Let me introduce you to Nicole Lapin, a finance expert you don’t need a dictionary to understand. She was the youngest anchor ever at CNN and CNBC, while frequently contributing financial reports to MSNBC and the Today show. Nicole has also served as a business anchor and special correspondent for Bloomsberg Television. She’s the money-saving correspondent for The Wendy Williams Show and reports on Hollywood business for The Insider. Nicole has earned the Accredited Investment Fiduciary (AIF) certification, and graduated as the valedictorian of her class at Northwestern University’s Medill School of Journalism.
Pretty damn impressive, right?
This past winter, she launched her book Rich Bitch, a Simple 12-Step Plan for Getting Your Financial Life Together… Finally. Nicole was kind enough to send me a copy of Rich Bitch to review here on the blog. I can’t wait to share my thoughts!
About the Book
(From the inside cover) In Rich Bitch, money expert and financial journalist Nicole Lapin lays out a 12-step plan in which she shares her experiences – mistakes and all – of getting her own finances in order. She talks to you not like a lecturer but as your friend. And even though money is typically an “off limits” conversation, nothing is off-limits here.
Rich Bitch rehabs whatever bad money habits you might have and provides a plan you can not only sustain, but also thrive on. You won’t feel deprived but rather inspired to go after the rich life you deserve, and confident enough to call yourself a Rich Bitch.
My 3 Favorite Rich Bitch Steps
I’m not going to share with you all 12 of Nicole’s steps to becoming a Rich Bitch, but I will go through three of my favorites.
1. Stop Smiling and Nodding – Embrace the Rich Bitch Attitude
In this chapter, Nicole tells us to learn the language of money. Money speak comes up in all aspects of life, from social and business situations to personal relationships. The sooner you learn the language of money, the sooner you’ll be able to accomplish what you want financially and the sooner you’ll be able to join in on important conversations.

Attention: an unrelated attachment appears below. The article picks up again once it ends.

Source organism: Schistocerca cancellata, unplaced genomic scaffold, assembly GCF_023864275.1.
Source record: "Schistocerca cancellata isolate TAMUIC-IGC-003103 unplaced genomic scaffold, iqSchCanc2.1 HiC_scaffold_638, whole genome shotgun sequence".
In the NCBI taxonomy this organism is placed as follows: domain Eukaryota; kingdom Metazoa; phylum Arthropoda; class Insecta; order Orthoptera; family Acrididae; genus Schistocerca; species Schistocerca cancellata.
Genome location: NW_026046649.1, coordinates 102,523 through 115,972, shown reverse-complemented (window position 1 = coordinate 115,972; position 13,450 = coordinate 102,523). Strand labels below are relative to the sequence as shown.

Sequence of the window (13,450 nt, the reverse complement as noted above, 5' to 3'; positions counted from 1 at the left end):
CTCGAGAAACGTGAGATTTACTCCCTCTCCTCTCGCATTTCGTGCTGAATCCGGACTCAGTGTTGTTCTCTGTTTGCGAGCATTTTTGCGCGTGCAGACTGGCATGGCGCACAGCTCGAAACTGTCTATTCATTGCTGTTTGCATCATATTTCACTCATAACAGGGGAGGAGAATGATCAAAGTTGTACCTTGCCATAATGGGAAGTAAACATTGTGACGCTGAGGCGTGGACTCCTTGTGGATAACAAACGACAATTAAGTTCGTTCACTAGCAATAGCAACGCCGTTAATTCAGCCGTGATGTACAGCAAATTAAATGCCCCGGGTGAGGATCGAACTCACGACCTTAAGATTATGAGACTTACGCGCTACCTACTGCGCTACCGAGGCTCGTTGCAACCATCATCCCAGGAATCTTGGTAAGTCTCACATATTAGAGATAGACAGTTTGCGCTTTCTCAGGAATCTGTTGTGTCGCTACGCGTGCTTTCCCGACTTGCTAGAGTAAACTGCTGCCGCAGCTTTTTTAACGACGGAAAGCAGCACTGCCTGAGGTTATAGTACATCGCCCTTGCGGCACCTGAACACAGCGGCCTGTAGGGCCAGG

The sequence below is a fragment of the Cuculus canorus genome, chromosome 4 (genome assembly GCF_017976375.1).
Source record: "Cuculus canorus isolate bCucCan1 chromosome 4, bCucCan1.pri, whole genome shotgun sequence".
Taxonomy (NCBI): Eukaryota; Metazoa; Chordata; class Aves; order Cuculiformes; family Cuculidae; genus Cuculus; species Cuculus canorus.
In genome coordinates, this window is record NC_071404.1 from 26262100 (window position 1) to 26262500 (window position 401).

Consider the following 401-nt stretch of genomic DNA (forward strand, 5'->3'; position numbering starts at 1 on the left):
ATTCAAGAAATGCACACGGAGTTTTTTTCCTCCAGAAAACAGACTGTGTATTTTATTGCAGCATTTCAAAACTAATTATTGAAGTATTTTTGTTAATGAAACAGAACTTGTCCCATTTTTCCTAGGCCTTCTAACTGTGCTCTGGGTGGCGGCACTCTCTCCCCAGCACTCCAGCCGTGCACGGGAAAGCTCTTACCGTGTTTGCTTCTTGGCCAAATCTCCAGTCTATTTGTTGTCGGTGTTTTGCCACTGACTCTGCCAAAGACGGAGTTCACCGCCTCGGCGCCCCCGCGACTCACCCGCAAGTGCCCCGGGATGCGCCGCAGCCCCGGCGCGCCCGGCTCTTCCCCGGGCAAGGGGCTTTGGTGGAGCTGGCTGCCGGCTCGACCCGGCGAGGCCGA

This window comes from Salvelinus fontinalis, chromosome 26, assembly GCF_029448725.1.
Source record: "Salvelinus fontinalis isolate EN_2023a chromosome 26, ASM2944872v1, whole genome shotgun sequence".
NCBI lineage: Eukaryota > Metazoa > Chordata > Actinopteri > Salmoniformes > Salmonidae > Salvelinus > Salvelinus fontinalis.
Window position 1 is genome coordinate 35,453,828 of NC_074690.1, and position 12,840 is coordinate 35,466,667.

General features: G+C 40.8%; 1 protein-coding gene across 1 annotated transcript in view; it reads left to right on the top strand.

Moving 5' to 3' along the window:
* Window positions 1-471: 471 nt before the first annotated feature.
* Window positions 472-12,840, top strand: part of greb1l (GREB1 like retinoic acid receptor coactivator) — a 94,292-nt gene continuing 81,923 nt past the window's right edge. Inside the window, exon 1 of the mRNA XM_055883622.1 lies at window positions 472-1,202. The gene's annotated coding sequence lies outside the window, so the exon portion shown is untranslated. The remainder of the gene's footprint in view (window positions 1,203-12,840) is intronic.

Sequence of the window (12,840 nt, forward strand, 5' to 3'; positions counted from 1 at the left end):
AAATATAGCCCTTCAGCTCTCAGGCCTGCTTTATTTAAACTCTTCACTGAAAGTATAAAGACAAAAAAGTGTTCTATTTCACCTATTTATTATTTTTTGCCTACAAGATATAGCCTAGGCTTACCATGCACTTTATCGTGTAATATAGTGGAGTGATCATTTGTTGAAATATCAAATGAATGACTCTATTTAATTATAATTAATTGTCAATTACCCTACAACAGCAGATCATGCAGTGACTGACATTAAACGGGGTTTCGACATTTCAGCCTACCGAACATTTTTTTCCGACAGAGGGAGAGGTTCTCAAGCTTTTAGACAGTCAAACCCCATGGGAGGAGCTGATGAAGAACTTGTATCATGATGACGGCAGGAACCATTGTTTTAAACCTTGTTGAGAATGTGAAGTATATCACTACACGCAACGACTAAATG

2. Eat Pray Drive – Transportation, Food, Insurance & Other Essential Expenses
In chapter five, Nicole talks about how you should tackle the essential expenses in your life, such as food and transportation. My favorite tip from this section is to always negotiate you bills, including your cable bill. You should always ask for a better rate. The worst thing they could do is say no. Many times, providers will give you a discount or current promotion instead of losing you as a customer.
Nicole also addresses why she’s not a huge fan of autopay. She shared an experience she had when she signed up for automatic payments for her TV service. The provider offered a special football package free for the first few weeks, but after that an additional $35 was tacked onto her bill. Once she realized this was going on, she called the company to cancel. Unfortunately, she missed the opt-out deadline and was stuck with the extra charge until the Super Bowl. She learned a valuable lesson: just because you choose autopay doesn’t mean you should stop reading your bills.
3. Get that Money Off Your Back – Paying Down Debt
Nicole mentions a few myths when it comes to debt. Number one: Debt is good to build credit. FALSE. Building up credit history so you can get a low rate on a mortgage or other loan is good. Owing money just for the sake of owing money or because you want a shiny new toy is not smart. Number two: You can’t negotiate your credit card rate. FALSE. It can’t hurt to ask. If your rate is higher than average, call the credit card company and ask for your rate to be lowered.
Nicole also has a whole section of this chapter dedicated just to student loans. Student loans are technically considered “good debt” because you’ve invested in yourself, which in theory will provide you with the tools needed to pay the debt off many times over. If you’re thinking about consolidating your loans, be sure to remember that timing is everything.
According to Nicole, “Wait until you’ve graduated before consolidating your student loans, but don’t wait too long. Typically, you get a six-month grace period when you graduate before you have to start repaying your student loans. That’s where the sweet spot is: you can get a lower interest rate for repayment if you consolidate during the grace period. If overall interest rates are high during your grace period, it might be better to jump into paying right off the bat and then wait for rates to come down before considering consolidation.
I really enjoyed this book. I read it this summer while hanging out at the pool. It’s not hard to understand at all, and Nicole gives you everything you need to get your finances in order. It’s not a “get rich quick” book by any means. So if that’s what you’re looking for, this isn’t for you. However, if you’re searching for a guide book on how to get financial peace of mind, you NEED to get this book. I highly recommend this book for anyone currently in debt, right out of college, or really anyone who wants to get more involved in saving for the future. You can purchase Rich Bitch for just $12.57 on Amazon right now.